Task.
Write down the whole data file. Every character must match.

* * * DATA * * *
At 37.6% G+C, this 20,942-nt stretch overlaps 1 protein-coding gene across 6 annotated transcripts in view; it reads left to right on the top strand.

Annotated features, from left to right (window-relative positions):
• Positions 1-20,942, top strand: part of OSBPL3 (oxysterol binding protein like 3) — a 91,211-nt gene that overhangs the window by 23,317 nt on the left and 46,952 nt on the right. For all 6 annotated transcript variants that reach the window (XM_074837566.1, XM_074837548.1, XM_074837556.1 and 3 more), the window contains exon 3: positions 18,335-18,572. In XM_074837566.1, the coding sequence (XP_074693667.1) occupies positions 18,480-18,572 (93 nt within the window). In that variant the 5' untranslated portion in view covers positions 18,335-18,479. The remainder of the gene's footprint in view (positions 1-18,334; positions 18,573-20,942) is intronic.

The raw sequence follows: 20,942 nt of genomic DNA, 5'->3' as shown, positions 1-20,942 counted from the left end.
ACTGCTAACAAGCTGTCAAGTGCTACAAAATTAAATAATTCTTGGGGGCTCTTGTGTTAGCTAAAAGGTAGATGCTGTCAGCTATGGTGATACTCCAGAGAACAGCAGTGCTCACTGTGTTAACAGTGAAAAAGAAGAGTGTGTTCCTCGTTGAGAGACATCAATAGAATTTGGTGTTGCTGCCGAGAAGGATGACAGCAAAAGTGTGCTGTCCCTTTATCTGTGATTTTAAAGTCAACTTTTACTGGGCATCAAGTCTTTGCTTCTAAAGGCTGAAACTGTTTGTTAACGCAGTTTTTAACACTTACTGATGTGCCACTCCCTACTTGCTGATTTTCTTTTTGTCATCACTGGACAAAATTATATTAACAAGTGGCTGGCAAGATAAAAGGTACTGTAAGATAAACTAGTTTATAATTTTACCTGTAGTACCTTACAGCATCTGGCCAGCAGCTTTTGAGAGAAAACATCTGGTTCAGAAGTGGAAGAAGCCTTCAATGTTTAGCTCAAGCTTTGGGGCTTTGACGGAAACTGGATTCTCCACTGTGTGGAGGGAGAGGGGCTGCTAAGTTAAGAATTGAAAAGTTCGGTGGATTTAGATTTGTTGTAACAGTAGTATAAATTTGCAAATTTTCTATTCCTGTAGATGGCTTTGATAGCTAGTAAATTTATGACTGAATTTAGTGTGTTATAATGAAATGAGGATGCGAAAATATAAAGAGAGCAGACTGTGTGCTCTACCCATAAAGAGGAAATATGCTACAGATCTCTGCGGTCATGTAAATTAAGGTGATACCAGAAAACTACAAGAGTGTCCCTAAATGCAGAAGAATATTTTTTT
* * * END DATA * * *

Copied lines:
At 37.6% G+C, this 20,942-nt stretch overlaps 1 protein-coding gene across 6 annotated transcripts in view; it reads left to right on the top strand.

Annotated features, from left to right (window-relative positions):
• Positions 1-20,942, top strand: part of OSBPL3 (oxysterol binding protein like 3) — a 91,211-nt gene that overhangs the window by 23,317 nt on the left and 46,952 nt on the right. For all 6 annotated transcript variants that reach the window (XM_074837566.1, XM_074837548.1, XM_074837556.1 and 3 more), the window contains exon 3: positions 18,335-18,572. In XM_074837566.1, the coding sequence (XP_074693667.1) occupies positions 18,480-18,572 (93 nt within the window). In that variant the 5' untranslated portion in view covers positions 18,335-18,479. The remainder of the gene's footprint in view (positions 1-18,334; positions 18,573-20,942) is intronic.

The raw sequence follows: 20,942 nt of genomic DNA, 5'->3' as shown, positions 1-20,942 counted from the left end.
ACTGCTAACAAGCTGTCAAGTGCTACAAAATTAAATAATTCTTGGGGGCTCTTGTGTTAGCTAAAAGGTAGATGCTGTCAGCTATGGTGATACTCCAGAGAACAGCAGTGCTCACTGTGTTAACAGTGAAAAAGAAGAGTGTGTTCCTCGTTGAGAGACATCAATAGAATTTGGTGTTGCTGCCGAGAAGGATGACAGCAAAAGTGTGCTGTCCCTTTATCTGTGATTTTAAAGTCAACTTTTACTGGGCATCAAGTCTTTGCTTCTAAAGGCTGAAACTGTTTGTTAACGCAGTTTTTAACACTTACTGATGTGCCACTCCCTACTTGCTGATTTTCTTTTTGTCATCACTGGACAAAATTATATTAACAAGTGGCTGGCAAGATAAAAGGTACTGTAAGATAAACTAGTTTATAATTTTACCTGTAGTACCTTACAGCATCTGGCCAGCAGCTTTTGAGAGAAAACATCTGGTTCAGAAGTGGAAGAAGCCTTCAATGTTTAGCTCAAGCTTTGGGGCTTTGACGGAAACTGGATTCTCCACTGTGTGGAGGGAGAGGGGCTGCTAAGTTAAGAATTGAAAAGTTCGGTGGATTTAGATTTGTTGTAACAGTAGTATAAATTTGCAAATTTTCTATTCCTGTAGATGGCTTTGATAGCTAGTAAATTTATGACTGAATTTAGTGTGTTATAATGAAATGAGGATGCGAAAATATAAAGAGAGCAGACTGTGTGCTCTACCCATAAAGAGGAAATATGCTACAGATCTCTGCGGTCATGTAAATTAAGGTGATACCAGAAAACTACAAGAGTGTCCCTAAATGCAGAAGAATATTTTTTT